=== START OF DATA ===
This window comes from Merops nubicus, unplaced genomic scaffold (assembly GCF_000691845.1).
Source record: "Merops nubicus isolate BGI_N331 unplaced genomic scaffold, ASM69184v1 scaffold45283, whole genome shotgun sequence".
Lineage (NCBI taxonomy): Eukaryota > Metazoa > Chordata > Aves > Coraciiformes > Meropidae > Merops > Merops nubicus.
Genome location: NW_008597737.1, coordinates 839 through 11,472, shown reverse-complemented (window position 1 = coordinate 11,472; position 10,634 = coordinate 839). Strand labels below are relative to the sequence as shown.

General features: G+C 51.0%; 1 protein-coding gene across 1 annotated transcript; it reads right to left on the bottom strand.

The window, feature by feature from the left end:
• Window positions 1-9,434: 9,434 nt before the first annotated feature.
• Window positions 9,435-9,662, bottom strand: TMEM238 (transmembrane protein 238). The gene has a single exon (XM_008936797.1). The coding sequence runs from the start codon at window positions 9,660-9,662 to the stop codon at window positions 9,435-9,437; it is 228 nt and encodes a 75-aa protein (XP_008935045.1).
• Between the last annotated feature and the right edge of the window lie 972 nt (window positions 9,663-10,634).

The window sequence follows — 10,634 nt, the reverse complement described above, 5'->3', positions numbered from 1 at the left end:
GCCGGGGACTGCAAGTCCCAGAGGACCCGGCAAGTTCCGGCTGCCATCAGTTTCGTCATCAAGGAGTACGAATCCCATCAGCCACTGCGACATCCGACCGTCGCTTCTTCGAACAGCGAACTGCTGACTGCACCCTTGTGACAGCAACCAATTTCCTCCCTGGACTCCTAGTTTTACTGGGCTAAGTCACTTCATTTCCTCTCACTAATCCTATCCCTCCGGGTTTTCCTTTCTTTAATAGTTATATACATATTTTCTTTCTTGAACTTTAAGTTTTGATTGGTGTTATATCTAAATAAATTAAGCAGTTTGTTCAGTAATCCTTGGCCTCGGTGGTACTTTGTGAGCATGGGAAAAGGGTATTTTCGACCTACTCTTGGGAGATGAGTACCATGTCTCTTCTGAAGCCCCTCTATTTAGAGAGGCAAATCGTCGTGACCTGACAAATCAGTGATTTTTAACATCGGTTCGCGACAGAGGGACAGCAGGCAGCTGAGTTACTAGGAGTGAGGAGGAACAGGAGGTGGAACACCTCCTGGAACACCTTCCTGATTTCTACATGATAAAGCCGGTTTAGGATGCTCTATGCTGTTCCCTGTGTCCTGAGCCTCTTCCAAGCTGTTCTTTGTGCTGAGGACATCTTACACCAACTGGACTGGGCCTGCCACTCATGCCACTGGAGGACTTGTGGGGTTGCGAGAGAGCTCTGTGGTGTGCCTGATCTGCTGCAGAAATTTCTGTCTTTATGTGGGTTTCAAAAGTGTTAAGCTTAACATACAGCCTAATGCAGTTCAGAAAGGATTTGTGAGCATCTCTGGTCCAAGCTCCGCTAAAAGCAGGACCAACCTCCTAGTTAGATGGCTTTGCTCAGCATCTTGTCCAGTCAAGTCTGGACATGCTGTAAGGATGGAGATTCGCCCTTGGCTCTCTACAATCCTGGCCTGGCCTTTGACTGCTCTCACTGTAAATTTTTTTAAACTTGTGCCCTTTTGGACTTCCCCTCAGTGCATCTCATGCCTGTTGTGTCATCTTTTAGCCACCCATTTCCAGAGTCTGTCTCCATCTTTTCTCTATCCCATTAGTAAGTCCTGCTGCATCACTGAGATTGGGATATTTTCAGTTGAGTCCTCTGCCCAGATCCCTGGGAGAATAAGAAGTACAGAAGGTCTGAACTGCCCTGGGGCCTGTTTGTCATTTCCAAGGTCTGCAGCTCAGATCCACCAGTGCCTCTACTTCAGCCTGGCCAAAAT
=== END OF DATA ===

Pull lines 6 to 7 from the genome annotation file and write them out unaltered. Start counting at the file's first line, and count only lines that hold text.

The window, feature by feature from the left end:
• Window positions 1-9,434: 9,434 nt before the first annotated feature.